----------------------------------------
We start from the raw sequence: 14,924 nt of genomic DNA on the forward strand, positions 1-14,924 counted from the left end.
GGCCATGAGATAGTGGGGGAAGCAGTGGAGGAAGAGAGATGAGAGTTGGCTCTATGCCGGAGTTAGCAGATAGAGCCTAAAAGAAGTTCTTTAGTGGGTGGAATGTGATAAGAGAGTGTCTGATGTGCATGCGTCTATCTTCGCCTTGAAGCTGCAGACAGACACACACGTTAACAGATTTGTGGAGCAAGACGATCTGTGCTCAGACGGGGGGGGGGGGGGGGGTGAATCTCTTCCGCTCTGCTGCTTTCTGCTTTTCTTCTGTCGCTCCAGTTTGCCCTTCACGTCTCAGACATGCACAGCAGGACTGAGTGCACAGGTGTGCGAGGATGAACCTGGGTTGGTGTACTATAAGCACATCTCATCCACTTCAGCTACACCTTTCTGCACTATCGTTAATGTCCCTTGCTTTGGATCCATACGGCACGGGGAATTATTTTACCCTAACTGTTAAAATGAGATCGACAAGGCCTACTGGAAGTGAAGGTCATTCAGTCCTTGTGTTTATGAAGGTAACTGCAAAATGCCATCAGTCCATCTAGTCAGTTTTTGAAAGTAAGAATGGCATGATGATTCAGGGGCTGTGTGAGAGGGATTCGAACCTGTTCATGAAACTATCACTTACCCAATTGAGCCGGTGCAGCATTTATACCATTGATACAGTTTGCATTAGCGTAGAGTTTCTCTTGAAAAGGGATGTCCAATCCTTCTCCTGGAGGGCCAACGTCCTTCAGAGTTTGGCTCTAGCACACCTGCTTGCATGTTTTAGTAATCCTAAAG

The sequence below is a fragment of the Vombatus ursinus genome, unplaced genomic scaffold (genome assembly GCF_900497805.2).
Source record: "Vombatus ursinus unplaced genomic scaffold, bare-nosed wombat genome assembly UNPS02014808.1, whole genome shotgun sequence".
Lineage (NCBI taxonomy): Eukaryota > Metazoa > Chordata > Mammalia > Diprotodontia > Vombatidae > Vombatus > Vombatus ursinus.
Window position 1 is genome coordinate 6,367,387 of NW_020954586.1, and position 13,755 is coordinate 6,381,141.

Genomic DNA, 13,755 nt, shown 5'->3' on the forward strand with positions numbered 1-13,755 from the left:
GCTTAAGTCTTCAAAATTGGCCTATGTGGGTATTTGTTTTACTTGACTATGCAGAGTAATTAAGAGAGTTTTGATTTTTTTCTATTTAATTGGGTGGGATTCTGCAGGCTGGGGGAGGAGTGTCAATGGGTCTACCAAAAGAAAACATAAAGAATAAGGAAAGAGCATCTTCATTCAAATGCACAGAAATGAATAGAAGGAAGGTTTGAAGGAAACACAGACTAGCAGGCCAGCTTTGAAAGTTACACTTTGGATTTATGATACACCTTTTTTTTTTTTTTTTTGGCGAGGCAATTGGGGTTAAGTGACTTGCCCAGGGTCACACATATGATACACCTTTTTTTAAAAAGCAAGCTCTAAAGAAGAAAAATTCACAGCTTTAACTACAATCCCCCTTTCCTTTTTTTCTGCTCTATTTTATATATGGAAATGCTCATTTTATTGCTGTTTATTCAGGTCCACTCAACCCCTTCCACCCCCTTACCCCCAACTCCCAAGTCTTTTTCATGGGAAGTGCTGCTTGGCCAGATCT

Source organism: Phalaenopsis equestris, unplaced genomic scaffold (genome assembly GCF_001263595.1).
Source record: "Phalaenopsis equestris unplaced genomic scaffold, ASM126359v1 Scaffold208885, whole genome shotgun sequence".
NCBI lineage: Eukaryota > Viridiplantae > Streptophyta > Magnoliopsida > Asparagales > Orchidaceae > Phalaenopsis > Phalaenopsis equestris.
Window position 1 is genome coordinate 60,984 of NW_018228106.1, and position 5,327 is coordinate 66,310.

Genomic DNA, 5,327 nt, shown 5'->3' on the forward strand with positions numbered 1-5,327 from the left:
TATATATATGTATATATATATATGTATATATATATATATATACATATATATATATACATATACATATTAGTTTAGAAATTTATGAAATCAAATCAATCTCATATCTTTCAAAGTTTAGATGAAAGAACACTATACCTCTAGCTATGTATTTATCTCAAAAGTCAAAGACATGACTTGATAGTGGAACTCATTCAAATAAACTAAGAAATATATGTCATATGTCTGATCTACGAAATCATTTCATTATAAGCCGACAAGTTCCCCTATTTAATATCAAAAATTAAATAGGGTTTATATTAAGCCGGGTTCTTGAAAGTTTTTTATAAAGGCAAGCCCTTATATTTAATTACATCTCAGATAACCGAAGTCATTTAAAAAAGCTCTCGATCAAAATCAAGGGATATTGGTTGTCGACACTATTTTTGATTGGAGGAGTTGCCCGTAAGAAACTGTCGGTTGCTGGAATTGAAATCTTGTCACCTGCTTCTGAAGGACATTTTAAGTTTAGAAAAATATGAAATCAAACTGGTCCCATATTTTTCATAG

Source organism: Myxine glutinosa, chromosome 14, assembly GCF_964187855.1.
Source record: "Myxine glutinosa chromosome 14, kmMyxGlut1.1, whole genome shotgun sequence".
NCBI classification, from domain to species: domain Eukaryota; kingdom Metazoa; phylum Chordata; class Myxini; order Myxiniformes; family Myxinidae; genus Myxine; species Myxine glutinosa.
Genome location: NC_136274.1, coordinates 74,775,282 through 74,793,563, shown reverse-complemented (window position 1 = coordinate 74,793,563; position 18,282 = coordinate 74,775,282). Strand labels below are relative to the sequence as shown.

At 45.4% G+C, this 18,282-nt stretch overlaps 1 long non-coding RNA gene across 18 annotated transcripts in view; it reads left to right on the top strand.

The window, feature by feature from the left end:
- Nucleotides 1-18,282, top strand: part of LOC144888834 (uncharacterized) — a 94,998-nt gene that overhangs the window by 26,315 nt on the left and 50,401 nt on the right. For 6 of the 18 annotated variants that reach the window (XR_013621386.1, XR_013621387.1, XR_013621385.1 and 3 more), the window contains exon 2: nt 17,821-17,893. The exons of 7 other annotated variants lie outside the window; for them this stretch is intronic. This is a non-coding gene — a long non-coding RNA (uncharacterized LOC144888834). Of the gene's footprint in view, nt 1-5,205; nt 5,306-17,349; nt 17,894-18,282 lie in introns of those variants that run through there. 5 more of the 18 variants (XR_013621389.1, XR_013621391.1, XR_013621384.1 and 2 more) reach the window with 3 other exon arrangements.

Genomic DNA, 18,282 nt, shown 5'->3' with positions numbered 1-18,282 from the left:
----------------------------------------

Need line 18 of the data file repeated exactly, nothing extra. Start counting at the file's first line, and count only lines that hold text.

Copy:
Genome location: NC_136274.1, coordinates 74,775,282 through 74,793,563, shown reverse-complemented (window position 1 = coordinate 74,793,563; position 18,282 = coordinate 74,775,282). Strand labels below are relative to the sequence as shown.